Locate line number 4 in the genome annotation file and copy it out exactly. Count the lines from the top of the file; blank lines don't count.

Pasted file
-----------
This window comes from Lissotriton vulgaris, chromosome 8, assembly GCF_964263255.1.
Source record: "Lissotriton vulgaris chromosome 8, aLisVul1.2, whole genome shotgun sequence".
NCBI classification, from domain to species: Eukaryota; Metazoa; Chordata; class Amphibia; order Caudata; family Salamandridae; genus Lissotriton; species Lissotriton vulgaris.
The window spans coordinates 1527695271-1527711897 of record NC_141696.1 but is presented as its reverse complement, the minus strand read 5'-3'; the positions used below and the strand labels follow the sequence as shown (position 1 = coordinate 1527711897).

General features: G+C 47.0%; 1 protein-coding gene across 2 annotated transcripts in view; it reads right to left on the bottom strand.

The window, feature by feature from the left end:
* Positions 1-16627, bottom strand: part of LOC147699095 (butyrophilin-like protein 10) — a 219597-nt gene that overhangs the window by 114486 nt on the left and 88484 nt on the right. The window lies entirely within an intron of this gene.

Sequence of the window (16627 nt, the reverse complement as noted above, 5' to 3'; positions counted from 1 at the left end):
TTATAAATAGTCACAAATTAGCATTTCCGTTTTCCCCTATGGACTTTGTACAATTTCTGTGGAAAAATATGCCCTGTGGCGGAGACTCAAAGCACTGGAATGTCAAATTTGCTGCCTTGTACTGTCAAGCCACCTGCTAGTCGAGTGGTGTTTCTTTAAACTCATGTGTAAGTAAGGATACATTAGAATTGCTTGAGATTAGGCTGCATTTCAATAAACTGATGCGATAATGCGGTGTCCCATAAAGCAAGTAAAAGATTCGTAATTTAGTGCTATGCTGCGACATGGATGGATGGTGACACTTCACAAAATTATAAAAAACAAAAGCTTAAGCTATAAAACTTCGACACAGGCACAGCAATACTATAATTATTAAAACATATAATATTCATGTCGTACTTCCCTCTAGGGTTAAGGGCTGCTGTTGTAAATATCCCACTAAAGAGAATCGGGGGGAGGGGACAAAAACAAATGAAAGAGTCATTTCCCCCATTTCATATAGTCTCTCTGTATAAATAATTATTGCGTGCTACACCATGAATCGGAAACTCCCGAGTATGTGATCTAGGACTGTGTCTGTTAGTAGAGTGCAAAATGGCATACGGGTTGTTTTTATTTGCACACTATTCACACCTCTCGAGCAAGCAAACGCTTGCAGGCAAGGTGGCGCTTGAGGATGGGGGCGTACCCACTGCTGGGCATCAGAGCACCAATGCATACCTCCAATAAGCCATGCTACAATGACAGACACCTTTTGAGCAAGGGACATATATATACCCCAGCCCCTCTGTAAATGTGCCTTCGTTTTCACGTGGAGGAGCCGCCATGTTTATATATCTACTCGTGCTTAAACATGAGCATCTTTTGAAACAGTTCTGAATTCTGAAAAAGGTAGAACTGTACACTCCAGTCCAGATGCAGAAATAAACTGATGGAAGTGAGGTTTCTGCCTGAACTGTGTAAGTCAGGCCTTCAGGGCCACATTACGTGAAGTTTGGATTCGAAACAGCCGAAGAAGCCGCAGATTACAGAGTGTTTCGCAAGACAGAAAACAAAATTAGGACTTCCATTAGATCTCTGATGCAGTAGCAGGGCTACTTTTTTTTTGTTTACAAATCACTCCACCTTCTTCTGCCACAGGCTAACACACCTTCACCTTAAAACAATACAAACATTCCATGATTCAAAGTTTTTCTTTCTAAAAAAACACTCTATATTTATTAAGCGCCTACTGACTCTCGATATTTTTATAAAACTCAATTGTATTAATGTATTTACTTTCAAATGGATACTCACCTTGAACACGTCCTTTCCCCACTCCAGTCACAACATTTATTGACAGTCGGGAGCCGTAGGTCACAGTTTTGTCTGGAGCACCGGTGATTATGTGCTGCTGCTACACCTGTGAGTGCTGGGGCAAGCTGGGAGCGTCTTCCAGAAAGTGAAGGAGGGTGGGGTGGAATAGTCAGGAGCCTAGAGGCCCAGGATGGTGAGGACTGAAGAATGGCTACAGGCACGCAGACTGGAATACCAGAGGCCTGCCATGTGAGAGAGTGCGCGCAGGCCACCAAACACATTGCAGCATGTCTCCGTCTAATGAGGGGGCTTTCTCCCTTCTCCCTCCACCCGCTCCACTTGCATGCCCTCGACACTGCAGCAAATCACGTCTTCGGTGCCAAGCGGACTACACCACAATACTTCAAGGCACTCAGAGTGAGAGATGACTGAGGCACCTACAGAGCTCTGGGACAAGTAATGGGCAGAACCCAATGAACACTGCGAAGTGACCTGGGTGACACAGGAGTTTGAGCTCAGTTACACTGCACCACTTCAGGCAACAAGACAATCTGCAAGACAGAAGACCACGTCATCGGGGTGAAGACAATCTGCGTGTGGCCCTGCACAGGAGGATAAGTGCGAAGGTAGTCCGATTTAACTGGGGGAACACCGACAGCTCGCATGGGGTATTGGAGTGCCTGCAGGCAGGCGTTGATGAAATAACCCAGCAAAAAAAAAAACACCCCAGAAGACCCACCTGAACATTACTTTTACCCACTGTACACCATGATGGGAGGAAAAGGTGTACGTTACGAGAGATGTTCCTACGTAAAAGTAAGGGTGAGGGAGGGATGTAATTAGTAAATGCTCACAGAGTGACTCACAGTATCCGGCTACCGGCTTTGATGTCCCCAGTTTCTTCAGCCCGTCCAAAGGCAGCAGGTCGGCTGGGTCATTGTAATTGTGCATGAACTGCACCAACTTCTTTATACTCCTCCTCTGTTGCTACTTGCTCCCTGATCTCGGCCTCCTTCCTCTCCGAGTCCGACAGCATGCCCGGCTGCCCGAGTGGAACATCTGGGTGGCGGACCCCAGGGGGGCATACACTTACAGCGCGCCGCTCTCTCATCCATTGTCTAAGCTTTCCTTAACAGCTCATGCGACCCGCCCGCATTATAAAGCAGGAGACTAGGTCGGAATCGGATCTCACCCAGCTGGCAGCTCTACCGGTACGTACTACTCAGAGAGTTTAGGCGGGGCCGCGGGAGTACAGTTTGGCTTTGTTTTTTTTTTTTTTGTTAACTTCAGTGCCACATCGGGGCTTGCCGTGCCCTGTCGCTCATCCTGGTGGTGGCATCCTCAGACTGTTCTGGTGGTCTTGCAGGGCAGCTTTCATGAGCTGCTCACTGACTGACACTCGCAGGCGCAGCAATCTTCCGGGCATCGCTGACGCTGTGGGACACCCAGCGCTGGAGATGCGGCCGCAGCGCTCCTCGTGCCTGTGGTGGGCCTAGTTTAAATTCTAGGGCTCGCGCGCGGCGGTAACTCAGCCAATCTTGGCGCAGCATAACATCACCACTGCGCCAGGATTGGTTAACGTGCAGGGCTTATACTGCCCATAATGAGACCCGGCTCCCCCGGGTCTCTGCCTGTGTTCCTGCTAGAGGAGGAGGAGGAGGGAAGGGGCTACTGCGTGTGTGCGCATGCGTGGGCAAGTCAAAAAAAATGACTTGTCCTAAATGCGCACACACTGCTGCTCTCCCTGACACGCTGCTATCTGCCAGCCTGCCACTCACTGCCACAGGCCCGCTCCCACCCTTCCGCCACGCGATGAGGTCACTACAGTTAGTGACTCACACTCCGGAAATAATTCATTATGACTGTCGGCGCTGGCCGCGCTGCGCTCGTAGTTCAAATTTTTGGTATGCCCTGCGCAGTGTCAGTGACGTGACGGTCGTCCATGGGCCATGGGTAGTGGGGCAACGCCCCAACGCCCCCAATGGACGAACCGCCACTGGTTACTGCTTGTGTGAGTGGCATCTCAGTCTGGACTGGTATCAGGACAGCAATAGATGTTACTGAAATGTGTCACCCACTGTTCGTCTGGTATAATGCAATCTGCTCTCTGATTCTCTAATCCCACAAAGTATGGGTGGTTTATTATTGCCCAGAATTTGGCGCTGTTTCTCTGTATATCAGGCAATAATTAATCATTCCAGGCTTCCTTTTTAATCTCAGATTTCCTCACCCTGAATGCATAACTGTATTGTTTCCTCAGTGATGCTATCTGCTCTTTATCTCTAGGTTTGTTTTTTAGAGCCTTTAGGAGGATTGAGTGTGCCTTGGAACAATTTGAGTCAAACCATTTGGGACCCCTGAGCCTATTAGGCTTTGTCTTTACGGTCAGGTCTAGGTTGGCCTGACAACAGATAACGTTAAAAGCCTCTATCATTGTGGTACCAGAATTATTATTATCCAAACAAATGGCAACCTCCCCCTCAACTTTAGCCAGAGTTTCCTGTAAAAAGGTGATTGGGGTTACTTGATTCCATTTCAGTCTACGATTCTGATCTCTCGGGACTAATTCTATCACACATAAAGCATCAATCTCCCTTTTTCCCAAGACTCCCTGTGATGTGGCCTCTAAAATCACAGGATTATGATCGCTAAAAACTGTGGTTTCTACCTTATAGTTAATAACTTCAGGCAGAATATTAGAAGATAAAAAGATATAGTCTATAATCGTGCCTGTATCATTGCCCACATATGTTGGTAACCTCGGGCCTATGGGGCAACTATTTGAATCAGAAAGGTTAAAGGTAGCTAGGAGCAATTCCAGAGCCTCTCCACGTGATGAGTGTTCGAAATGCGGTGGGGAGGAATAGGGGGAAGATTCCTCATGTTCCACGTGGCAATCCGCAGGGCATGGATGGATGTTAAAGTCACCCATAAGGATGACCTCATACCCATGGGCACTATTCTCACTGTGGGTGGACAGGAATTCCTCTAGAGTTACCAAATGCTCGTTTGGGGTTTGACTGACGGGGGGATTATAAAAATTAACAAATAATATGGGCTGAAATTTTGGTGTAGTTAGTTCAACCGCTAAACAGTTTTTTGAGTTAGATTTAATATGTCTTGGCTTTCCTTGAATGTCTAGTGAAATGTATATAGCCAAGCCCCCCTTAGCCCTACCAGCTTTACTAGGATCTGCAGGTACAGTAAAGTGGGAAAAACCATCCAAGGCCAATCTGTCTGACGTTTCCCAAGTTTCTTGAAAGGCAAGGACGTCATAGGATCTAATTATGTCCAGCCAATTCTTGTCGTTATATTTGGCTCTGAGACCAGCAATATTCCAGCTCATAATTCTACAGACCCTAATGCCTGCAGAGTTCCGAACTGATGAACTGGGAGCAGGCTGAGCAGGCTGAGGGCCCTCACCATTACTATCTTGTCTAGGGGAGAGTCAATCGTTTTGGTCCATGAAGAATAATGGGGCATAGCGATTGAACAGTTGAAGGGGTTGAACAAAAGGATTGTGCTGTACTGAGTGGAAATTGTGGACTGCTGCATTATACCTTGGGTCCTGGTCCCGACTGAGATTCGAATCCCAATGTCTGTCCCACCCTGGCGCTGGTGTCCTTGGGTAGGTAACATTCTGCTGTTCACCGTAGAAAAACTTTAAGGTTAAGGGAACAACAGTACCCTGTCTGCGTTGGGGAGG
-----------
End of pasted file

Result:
The window spans coordinates 1527695271-1527711897 of record NC_141696.1 but is presented as its reverse complement, the minus strand read 5'-3'; the positions used below and the strand labels follow the sequence as shown (position 1 = coordinate 1527711897).